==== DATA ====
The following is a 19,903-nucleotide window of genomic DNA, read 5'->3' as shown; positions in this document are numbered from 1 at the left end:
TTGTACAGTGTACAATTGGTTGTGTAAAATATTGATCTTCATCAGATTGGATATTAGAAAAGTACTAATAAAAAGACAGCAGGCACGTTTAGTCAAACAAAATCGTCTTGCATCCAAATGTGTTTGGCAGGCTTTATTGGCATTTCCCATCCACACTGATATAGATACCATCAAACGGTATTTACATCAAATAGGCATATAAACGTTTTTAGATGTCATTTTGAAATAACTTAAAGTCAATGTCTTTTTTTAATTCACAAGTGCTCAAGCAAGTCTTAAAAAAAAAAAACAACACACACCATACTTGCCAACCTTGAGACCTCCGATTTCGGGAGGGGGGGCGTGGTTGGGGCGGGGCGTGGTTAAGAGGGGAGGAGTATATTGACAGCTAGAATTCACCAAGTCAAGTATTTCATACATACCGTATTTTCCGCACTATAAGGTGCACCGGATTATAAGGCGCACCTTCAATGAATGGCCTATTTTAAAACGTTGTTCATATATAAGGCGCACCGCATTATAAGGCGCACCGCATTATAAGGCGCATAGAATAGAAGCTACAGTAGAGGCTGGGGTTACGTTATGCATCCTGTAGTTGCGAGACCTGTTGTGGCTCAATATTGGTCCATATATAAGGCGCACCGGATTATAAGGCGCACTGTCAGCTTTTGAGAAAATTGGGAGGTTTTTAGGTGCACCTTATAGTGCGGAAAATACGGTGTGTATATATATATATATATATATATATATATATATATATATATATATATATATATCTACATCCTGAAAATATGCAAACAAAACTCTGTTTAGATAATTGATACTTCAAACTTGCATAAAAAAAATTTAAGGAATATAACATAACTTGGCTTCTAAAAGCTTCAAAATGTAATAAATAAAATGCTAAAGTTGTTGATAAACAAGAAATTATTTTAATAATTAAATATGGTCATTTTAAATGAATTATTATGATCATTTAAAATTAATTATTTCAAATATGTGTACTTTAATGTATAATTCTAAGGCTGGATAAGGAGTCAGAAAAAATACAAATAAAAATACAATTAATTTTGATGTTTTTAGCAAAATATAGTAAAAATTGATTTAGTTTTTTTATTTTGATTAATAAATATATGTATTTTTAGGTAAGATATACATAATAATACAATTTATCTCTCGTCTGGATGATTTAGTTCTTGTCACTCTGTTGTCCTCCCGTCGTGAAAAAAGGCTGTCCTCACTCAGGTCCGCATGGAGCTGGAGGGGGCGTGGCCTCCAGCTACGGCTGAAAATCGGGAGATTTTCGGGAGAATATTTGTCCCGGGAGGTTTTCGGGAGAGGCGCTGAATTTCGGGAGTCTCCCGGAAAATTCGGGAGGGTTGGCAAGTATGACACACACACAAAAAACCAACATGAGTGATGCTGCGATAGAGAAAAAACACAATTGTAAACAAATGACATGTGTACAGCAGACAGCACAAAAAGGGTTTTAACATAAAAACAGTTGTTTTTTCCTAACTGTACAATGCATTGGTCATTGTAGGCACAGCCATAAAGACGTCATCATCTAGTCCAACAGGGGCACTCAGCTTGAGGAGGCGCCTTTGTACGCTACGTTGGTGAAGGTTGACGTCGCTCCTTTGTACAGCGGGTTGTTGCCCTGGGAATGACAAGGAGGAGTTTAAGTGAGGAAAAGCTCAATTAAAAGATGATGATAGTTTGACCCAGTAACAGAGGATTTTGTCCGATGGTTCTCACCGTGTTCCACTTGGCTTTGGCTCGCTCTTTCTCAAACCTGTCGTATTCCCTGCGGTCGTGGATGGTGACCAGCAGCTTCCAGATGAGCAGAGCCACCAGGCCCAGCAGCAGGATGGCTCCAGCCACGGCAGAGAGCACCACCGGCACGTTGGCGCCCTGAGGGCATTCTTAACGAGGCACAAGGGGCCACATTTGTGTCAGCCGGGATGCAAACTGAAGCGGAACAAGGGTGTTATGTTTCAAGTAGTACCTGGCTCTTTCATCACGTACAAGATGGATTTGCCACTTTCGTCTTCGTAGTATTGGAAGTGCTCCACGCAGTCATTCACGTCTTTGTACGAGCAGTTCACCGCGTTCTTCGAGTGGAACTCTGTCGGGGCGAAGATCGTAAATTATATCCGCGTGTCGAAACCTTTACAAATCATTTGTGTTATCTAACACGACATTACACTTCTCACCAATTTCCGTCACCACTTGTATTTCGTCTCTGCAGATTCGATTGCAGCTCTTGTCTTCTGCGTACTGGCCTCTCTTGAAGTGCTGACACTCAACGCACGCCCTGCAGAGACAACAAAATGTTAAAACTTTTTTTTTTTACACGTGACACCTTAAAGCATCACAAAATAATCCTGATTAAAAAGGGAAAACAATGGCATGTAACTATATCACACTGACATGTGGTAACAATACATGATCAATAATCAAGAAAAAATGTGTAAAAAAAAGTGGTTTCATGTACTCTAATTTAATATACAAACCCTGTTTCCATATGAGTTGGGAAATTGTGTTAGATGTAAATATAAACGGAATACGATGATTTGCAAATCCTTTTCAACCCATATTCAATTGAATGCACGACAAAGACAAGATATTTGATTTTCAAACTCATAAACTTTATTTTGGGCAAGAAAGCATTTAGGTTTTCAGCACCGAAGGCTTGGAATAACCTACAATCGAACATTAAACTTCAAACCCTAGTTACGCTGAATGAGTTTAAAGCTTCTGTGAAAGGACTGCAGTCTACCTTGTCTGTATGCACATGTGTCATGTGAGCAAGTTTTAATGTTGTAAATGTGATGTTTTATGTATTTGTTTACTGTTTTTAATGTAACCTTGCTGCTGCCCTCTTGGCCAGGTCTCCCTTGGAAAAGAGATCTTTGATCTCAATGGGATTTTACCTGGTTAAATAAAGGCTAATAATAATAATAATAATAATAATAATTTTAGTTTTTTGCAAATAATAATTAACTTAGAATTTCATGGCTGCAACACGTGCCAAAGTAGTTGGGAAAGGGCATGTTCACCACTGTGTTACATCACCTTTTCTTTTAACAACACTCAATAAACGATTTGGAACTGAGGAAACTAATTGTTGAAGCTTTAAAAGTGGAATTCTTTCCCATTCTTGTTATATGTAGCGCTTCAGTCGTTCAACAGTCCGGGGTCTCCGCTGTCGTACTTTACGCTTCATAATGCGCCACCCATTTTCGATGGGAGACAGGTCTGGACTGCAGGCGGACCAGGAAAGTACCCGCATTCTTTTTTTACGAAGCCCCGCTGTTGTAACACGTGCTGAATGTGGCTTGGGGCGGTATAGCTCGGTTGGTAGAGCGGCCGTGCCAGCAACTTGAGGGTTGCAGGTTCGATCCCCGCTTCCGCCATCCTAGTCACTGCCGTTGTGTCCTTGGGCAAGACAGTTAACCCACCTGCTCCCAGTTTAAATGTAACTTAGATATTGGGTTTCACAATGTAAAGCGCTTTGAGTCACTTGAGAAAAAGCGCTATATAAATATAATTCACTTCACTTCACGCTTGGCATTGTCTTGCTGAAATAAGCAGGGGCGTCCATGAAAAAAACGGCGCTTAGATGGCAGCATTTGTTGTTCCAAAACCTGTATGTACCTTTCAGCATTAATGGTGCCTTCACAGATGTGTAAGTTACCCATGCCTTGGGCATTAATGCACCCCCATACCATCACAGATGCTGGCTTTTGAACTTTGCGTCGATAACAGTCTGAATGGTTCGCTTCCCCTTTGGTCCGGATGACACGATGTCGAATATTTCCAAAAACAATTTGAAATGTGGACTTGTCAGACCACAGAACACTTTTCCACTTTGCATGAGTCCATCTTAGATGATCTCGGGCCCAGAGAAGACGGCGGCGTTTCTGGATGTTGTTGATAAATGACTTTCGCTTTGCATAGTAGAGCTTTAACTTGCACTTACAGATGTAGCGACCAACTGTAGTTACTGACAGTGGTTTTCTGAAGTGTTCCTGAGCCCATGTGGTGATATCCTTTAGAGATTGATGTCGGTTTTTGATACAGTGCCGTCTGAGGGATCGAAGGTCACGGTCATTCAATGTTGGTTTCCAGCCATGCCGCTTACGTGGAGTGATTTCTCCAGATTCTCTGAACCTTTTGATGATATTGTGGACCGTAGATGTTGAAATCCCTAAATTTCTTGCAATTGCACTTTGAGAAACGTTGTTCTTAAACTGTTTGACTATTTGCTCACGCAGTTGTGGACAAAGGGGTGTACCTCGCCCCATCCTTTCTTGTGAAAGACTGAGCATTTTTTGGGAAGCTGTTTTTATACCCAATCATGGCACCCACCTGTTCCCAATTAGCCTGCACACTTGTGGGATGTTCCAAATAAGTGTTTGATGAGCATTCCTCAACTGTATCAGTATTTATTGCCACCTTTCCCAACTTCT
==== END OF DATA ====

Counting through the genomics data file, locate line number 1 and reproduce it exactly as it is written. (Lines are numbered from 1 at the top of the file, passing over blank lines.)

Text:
The following is a 19,903-nucleotide window of genomic DNA, read 5'->3' as shown; positions in this document are numbered from 1 at the left end: